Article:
Certain drugs, especially immunosuppressive drugs used in conjunction with organ transplants, have been shown to increase the likelihood of developing Hodgkin’s disease. Drugs used for the treatment of rheumatoid arthritis are also suspect.

Genetic Causes of Hodgkin’s Disease

Scientific opinions differ regarding a link between genetics and the likelihood of developing HD.

One study of twins (Mack, et al, 1995) identified a significant genetic susceptibility to HD in young adulthood. They studied 366 sets of twins in which one of the twins had been diagnosed with Hodgkin’s. In the fraternal twins (twins from two separate eggs) none of the 187 unaffected twins developed HD. In the identical twins (derived from the same fertilized egg, and therefore having the same genetic composition), ten out of the 179 unaffected twins developed HD.

Other experts believe a genetic cause for HD is unlikely. For instance, Dr. Alan C. Aisenberg, Department of Hematology and Oncology, Massachusetts General Hospital, argues that HD is no more likely to be hereditary than other types of cancer. He contends that the four- to five-fold increase of HD among identical twins is more likely due to environmental than genetic factors.

Environmental Factors

Exposure to carcinogens, particularly in the workplace, may increase the risk of developing HD. Other environmental pollutants such as pesticides, herbicides and various viruses have also been linked to an increased occurrence of the disease.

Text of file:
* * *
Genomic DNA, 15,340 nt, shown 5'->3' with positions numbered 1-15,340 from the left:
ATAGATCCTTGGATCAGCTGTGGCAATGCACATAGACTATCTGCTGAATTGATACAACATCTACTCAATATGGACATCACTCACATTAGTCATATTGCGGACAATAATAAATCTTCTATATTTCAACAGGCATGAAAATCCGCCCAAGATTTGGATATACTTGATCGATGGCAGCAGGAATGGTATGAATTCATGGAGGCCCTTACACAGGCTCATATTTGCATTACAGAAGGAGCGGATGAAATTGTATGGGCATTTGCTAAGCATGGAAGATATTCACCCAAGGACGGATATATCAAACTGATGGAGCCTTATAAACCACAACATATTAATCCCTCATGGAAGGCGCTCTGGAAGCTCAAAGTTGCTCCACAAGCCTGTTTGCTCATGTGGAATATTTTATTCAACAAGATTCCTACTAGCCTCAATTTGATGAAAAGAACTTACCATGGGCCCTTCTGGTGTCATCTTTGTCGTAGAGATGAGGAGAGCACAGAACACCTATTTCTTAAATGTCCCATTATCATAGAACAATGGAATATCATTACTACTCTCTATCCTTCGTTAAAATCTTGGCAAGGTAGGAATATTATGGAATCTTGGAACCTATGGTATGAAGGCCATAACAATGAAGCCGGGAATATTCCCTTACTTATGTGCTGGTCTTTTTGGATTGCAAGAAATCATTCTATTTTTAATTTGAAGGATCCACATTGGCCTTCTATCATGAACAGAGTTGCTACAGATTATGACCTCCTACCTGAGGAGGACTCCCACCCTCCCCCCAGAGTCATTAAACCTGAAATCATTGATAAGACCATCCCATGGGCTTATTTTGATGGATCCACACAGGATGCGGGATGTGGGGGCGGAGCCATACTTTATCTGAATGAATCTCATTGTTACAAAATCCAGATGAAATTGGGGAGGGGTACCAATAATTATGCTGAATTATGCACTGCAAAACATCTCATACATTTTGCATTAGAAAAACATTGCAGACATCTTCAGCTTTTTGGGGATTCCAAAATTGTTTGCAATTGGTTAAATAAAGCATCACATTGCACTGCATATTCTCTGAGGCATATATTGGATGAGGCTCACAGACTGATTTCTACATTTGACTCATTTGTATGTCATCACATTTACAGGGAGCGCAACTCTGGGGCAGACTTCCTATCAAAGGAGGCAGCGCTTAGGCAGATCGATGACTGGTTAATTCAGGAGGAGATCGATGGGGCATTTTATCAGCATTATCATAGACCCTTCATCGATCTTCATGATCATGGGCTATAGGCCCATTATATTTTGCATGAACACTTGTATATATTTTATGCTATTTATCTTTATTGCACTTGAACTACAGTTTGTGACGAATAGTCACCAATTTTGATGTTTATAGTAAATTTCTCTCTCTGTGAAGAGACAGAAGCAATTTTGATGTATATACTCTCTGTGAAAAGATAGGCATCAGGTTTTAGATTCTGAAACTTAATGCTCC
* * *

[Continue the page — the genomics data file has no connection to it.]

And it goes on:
Long-Term Prognosis

Although Hodgkin’s disease was responsible for the death of approximately 1,320 people in the United States during 2004, death rates from the disease have fallen by more than sixty percent in recent years.

The main cause of death during the first fifteen years following treatment is a recurrence of Hodgkin’s disease. After fifteen to twenty years, death is more likely to be due to other factors, such as a different type of cancer.

Five-Year Prognosis: Cause for Optimism

The five-year relative survival rate is a standard international statistical benchmark used to define the percentage of cancer patients who survive at least five years following diagnosis. The five-year relative survival rates do not include patients who die of unrelated diseases. This five-year standard is merely a statistical tool used for establishing survival rates, and many patients survive much longer than five years.

Today, thanks to clinical trial research, advances in treatment, and availability of refined diagnostic procedures, the prognosis for HD patients has improved considerably. The overall five-year survival rate is currently 84 percent.

When this overall survival rate of 84 percent is analyzed in greater detail, an interesting picture emerges:

  • 95 percent at 1 year
  • 84 percent at 5 years
  • 75 percent at 10 years
  • 68 percent at 15 years.

Today’s statistics refer to people diagnosed with Hodgkin’s disease at least five years ago. More recently diagnosed patients are at a major advantage, due to the many new treatments that have been tracked for only a few years.

Resources

1Up Health (2002). Hodgkin’s lymphoma causes, incidence, and risk factors.

American Cancer Society (updated 2005). What is Hodgkin’s disease?

American Cancer Society (updated 2005). What are the key statistics for Hodgkin’s disease?

Benzene AML Leukemia Lawsuits (nd). Hodgkin’s disease